NCPA - National Center for Policy Analysis


February 14, 2007

Walk-in health clinics are proliferating in pharmacies and discount stores, and are a good deal for many consumers -- from a financial and a medical standpoint, says the Wall Street Journal.

For people who aren't insured or have high-deductible policies, retail health clinics -- run by companies such as MinuteClinic or Take Care Health -- can offer significant savings by treating many minor ailments for significantly less than at many doctors' offices.

In fact, the clinics have a number of advantages, says the Journal:

  • One appeal of the clinics is that they post prices for services, such as treating bronchitis or giving a flu shot; such information is rarely seen in physicians' offices or hospital emergency rooms, and consumer advocates have been pressing for more price transparency.
  • For many consumers, though, convenience is the main appeal of the clinics, which are usually staffed by nurse practitioners and have one or two examination rooms; for example, on a stop in for a strep test, a customer was diagnosed, given a prescription for an antibiotic and had it filled at the pharmacy -- all in 20 minutes.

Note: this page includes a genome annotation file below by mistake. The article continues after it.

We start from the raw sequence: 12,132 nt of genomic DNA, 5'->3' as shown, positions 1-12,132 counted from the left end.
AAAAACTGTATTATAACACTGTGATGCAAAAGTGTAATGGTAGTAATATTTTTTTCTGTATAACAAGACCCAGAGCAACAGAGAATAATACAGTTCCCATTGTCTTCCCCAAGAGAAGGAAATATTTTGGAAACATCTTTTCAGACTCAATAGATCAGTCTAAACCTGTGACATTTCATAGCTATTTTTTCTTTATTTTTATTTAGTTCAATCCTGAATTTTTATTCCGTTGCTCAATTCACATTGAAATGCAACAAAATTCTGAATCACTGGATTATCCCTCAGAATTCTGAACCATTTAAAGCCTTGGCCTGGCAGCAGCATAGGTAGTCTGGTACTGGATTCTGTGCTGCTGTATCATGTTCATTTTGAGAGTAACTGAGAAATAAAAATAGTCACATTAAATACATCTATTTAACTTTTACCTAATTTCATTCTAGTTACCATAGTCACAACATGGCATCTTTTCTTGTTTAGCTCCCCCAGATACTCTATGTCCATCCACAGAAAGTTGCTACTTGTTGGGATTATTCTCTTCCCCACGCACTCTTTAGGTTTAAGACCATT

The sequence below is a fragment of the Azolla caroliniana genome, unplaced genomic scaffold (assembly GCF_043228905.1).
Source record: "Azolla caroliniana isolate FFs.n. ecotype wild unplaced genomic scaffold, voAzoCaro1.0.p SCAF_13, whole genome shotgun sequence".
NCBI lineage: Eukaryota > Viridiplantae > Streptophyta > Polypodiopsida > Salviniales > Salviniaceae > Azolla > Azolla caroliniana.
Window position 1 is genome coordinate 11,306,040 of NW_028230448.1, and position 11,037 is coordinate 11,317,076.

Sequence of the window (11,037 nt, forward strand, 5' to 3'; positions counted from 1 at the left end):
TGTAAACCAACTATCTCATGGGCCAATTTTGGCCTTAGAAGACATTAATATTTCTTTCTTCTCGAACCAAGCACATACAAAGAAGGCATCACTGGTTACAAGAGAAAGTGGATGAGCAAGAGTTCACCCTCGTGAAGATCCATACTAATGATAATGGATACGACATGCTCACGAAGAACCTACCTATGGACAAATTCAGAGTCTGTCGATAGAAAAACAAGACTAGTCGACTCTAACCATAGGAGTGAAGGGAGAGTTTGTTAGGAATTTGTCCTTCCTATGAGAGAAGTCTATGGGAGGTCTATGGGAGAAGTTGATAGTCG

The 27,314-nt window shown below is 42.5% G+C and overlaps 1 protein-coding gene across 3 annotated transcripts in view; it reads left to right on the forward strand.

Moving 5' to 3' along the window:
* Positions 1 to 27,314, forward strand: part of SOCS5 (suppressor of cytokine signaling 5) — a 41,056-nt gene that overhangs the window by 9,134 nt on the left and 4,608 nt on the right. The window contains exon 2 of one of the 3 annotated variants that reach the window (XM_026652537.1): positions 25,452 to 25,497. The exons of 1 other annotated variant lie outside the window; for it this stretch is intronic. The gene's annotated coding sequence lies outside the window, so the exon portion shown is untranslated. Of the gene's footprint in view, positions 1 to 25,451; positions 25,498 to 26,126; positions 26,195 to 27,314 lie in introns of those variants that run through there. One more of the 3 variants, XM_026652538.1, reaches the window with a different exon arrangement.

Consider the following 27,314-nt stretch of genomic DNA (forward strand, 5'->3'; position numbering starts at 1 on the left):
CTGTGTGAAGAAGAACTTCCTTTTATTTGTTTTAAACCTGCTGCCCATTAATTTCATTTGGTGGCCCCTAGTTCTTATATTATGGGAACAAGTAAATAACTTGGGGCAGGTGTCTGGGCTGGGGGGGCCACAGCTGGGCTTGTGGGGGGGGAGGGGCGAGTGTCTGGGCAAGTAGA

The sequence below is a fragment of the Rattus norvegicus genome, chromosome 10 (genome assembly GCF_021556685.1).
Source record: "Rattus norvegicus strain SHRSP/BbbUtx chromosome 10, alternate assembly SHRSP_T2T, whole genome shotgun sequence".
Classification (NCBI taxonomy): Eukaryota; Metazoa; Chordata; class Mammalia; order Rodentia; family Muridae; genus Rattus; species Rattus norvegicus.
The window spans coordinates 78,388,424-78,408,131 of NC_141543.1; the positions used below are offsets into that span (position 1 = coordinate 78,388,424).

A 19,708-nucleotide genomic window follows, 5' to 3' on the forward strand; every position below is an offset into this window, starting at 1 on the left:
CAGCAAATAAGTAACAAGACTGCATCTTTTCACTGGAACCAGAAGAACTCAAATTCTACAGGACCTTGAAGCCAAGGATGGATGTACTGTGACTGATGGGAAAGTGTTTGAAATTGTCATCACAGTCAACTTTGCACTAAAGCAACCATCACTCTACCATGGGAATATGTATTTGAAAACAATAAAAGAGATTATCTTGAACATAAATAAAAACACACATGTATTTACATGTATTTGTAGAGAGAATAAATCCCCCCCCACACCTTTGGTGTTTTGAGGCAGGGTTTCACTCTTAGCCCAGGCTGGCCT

Some doctors and physicians' groups, however, disapprove of the retail clinics.  Last September, the American Academy of Pediatrics said it "opposes" the clinics because they lead to "fragmentation of care" and raise questions about the quality of care.  In particular, the group said children should have a "medical home" -- a doctor who sees them on a consistent basis.

Hal Rosenbluth, chairman of Take Care Health, agrees, but, he adds, "What happens on nights and weekends when it may be difficult to see a doctor?"

Anne Pohnert, director of operations for MinuteClinic in the Washington, D.C., area, says the clinics follow strict guidelines on what they will and won't treat.

Source: Laurie McGinley, "Sizing Up Clinics in Stores," Wall Street Journal, February 11, 2007.

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